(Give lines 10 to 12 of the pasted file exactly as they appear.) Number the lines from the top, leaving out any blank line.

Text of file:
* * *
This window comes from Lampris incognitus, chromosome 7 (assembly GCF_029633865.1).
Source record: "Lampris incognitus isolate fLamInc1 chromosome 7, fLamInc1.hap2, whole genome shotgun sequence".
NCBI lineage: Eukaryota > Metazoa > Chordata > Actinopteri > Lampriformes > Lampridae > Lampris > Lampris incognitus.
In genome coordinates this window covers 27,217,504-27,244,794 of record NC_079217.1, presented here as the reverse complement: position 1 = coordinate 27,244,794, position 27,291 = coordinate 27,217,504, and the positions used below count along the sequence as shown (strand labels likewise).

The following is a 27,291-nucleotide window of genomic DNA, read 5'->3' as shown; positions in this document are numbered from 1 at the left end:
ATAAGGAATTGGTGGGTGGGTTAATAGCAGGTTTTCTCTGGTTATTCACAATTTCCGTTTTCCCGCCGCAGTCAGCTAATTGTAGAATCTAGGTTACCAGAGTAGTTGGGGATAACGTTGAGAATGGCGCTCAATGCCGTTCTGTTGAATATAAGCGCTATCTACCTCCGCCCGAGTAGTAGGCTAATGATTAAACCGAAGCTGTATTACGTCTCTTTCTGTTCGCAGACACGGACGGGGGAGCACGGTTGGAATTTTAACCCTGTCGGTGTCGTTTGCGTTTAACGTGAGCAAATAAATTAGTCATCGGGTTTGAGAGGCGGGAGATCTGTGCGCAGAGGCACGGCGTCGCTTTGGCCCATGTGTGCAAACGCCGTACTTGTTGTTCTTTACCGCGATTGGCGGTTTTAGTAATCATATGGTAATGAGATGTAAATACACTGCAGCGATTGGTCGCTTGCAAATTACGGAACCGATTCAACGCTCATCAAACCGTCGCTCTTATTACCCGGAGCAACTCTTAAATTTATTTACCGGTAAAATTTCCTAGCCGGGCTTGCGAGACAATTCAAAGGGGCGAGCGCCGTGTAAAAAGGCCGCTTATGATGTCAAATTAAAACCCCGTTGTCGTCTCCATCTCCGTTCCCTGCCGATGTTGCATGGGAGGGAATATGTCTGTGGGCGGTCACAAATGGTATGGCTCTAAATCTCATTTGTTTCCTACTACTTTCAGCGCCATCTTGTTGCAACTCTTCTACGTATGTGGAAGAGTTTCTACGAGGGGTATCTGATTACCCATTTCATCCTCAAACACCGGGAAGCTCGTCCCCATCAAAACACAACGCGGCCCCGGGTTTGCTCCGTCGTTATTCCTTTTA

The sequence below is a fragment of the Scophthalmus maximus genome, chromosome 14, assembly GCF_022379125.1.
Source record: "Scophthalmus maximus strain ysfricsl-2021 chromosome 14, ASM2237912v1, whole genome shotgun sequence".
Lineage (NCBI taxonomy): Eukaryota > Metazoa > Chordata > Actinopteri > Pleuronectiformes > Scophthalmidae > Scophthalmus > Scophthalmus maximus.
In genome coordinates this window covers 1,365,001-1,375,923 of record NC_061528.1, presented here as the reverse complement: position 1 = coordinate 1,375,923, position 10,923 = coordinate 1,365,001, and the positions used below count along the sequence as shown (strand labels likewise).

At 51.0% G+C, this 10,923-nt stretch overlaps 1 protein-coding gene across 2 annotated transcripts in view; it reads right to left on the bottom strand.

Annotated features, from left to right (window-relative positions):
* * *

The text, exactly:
In genome coordinates this window covers 1,365,001-1,375,923 of record NC_061528.1, presented here as the reverse complement: position 1 = coordinate 1,375,923, position 10,923 = coordinate 1,365,001, and the positions used below count along the sequence as shown (strand labels likewise).

At 51.0% G+C, this 10,923-nt stretch overlaps 1 protein-coding gene across 2 annotated transcripts in view; it reads right to left on the bottom strand.

Annotated features, from left to right (window-relative positions):